Targeting pro-inflammatory cytokines following joint injury: acute intra-articular inhibition of interleukin-1 following knee injury prevents post-traumatic arthritis
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Arthritis Research & Therapy 2014, 16:R134 doi:10.1186/ar4591Published: 25 June 2014
Post-traumatic arthritis (PTA) is a progressive, degenerative response to joint injury, such as articular fracture. The pro-inflammatory cytokines, interleukin 1(IL-1) and tumor necrosis factor alpha (TNF-?), are acutely elevated following joint injury and remain elevated for prolonged periods post-injury. To investigate the role of local and systemic inflammation in the development of post-traumatic arthritis, we targeted both the initial acute local inflammatory response and a prolonged 4?week systemic inflammatory response by inhibiting IL-1 or TNF-? following articular fracture in the mouse knee.
Anti-cytokine agents, IL-1 receptor antagonist (IL-1Ra) or soluble TNF receptor II (sTNFRII), were administered either locally via an acute intra-articular injection or systemically for a prolonged 4?week period following articular fracture of the knee in C57BL/6 mice. The severity of arthritis was then assessed at 8?weeks post-injury in joint tissues via histology and micro computed tomography, and systemic and local biomarkers were assessed in serum and synovial fluid.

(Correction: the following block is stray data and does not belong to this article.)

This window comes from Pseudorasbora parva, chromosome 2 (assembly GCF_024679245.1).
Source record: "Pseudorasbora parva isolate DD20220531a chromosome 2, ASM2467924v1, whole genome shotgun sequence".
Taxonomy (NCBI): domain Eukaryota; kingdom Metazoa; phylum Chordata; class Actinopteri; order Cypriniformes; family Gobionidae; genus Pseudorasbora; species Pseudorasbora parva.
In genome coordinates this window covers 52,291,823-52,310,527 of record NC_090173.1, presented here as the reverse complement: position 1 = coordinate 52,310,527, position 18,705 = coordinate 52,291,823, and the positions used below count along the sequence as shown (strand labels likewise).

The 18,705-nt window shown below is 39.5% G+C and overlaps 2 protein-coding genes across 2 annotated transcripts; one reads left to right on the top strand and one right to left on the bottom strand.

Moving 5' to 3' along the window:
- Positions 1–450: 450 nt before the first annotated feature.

Intra-articular inhibition of IL-1 significantly reduced cartilage degeneration, synovial inflammation, and did not alter bone morphology following articular fracture. However, systemic inhibition of IL-1, and local or systemic inhibition of TNF provided no benefit or conversely led to increased arthritic changes in the joint tissues.
These results show that intra-articular IL-1, rather than TNF-?, plays a critical role in the acute inflammatory phase of joint injury and can be inhibited locally to reduce post-traumatic arthritis following a closed articular fracture. Targeted local inhibition of IL-1 following joint injury may represent a novel treatment option for PTA.